Time for a major celebration!! It’s Kelsey’s first birthday! A whole year is behind us and over the past few days I have been thinking a lot about all that has happened over this 12 month period. It was on this day last year that my life would change forever. When I think back to the events of the day, I can’t help but get a little teary-eyed. As I sit typing this, big tears are falling down my cheeks; okay so maybe a little more than teary-eyed. Why? I have no clue. I am fine. Really Mom, I’m fine. Kelsey is incredible and to watch her perseverance is amazing. But as I recall the sequence of events on the day of her birth, I can’t help but be a little sad when I remember telling friends and family about Kelsey and reliving their reactions.
As I sat in my hospital bed on the phone with my friend, I told her the news of Kelsey’s dwarfism. She reacted just like everyone else by saying, “What!? Really?” Then, my nurse walked into my room and I handed the phone to JJ so he could talk to her while I spoke with the nurse. “She hung up,” he said. I wondered why. When I called her back, she told me that she hung up because she was crying and she couldn’t talk. We laughed then, but now I cry. The only thing I can figure about my tears refers back to the Welcome to Holland poem. Please read it if you haven’t already, what I’m about to say may sound harsh if you aren’t familiar with the poem. Maybe my tears are a way of mourning the loss of the child who I was expecting to meet on June 12… that would never come to be. The baby I have is amazing, but still, the the baby I thought I was going to have was a significant loss and although I am overjoyed that we are all in good health on Kelsey’s 1st birthday, I can’t help but to also describe this day as a little bittersweet as well. Can anyone out there relate to this feeling?
Kelsey is doing very well. Sure, she is a little slow to reach milestones and still weaker than most babies her age. Upon her diagnosis I learned that is to be expected, so for me she is right on target with where she should be and I am happy with that. As a friend once told me, all that means is that I’ll get to hold her a little longer. But the scary part is the uncertainty. I know Kelsey will naturally adapt to her environment and we will make all of the modifications that are necessary. I know that we can help her to overcome the physical obstacles and together we can learn how to make things physically easier for her. But, how will the ‘being different’ affect her? I know its inevitable that she will have moments of insecurity, I know she will face non physical challenges that will be even more difficult to over come than the physical ones. Will people accept her and her differences? This is my biggest worry and fear although I try to put it aside for now. I know that people will stare. But I also know that people will stare because they are fascinated by her. I am fascinated. Just because I am more familiar with dwarfism than most people does not mean that I don’t find the condition fascinating. Will she understand this? How will she react, and most importantly how will I react? I already find myself imagining situations and practicing my response. I know it will be hard but I must remember to show her the way. This will be difficult for me. Any parent out there reading this can relate, I’m sure. My instinct will most certainly not be the calm, gentle, understanding reaction that I would hope to see from her. I will continue to practice. I can only take things day by day and address these challenges as they’re upon us. My mom always said to me that the anticipation is often the best part. However in this case, its the worst. My imagination takes me places that I don’t want to go. Not yet anyway. She is so special. She is beautiful. I hope to do everything in my power so that she can live a very happy life filled with joy and great memories.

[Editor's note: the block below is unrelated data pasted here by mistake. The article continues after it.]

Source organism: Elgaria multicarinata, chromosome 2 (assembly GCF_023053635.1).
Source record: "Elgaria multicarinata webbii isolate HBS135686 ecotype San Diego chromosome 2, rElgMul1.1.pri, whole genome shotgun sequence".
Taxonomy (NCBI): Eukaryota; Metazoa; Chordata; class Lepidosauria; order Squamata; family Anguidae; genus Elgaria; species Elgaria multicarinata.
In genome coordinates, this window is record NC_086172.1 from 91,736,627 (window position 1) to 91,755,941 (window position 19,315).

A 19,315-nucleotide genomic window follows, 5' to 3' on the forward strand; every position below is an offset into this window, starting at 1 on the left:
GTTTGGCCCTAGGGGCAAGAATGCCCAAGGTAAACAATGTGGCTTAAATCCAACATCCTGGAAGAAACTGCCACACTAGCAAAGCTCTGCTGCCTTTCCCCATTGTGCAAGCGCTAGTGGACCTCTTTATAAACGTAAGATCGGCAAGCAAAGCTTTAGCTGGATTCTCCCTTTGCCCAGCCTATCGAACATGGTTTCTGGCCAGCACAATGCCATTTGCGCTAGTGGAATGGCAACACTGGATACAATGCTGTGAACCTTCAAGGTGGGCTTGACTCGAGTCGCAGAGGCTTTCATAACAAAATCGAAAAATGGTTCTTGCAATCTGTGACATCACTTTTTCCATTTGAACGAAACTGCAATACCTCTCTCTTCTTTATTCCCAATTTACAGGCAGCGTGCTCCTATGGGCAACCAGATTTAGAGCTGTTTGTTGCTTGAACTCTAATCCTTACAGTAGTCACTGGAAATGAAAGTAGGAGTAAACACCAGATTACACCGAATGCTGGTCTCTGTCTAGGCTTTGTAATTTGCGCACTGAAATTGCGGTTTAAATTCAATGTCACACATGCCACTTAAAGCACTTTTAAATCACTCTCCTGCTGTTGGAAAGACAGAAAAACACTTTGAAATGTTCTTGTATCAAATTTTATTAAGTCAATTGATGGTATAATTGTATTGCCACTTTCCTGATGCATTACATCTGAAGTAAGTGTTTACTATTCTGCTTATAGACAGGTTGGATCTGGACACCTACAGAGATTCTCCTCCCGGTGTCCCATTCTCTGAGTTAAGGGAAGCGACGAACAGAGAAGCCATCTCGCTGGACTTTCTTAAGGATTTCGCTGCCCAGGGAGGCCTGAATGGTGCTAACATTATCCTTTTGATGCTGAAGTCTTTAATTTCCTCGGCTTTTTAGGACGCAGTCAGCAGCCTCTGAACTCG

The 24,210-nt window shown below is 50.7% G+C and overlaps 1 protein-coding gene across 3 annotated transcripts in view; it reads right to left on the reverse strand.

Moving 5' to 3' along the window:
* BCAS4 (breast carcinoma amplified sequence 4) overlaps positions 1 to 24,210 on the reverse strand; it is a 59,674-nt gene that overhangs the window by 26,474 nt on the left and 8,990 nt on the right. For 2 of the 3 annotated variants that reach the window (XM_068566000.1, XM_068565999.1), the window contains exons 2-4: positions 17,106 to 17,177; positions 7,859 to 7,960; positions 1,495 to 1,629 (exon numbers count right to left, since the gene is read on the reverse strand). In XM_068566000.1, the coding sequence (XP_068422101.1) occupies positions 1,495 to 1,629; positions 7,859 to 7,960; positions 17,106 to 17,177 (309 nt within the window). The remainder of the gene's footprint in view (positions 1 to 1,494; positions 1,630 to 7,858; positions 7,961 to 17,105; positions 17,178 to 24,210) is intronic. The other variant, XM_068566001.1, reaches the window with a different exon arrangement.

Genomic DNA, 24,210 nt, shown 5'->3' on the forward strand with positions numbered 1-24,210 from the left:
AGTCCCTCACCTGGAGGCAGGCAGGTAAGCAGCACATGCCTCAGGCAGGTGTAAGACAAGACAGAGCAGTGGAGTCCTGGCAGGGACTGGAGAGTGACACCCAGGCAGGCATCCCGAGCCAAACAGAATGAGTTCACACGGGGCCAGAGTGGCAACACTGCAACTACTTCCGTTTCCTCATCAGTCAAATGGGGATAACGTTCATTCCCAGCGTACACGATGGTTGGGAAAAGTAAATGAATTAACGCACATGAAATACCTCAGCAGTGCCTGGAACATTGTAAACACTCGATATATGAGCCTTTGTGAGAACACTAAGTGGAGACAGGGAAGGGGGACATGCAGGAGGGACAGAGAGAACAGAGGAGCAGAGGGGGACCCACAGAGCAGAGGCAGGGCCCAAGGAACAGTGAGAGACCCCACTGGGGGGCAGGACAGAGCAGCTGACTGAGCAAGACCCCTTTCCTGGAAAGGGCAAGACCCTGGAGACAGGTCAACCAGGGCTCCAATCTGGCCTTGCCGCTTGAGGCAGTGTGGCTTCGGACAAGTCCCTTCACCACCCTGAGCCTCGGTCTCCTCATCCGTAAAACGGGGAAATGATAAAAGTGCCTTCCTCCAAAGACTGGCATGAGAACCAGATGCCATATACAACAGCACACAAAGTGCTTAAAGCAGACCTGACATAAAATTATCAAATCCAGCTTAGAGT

After I process all of these thoughts I must remind myself, she is simply short. There is nothing that can hold her back. I never imagined that I would have to raise a child with unordinary challenges, but this is where I find myself now. I know I have been given this task for a reason, so I will continue to stay positive and make the best life possible for my sweet Kelsey baby. Today, I will take a few moments to be sad as I remember learning of her diagnosis 1 year ago… And then I will put the tears aside and celebrate this wonderful day that God blessed me, JJ, Annie and the rest of our family with the most beautiful gift I could have ever imagined. Today, we will celebrate her big beautiful brown eyes with the longest lashes, her tiny sweet face and that silly tongue that is always sticking out, her head full of long black ‘crazy hair’ as Annie calls it, and of course… the softest sweetest fat rolls on every part of her 17 lb. body! I could not be more proud to be Kelsey’s mother. Happy 1st Birthday to my sweet Kelsey Q.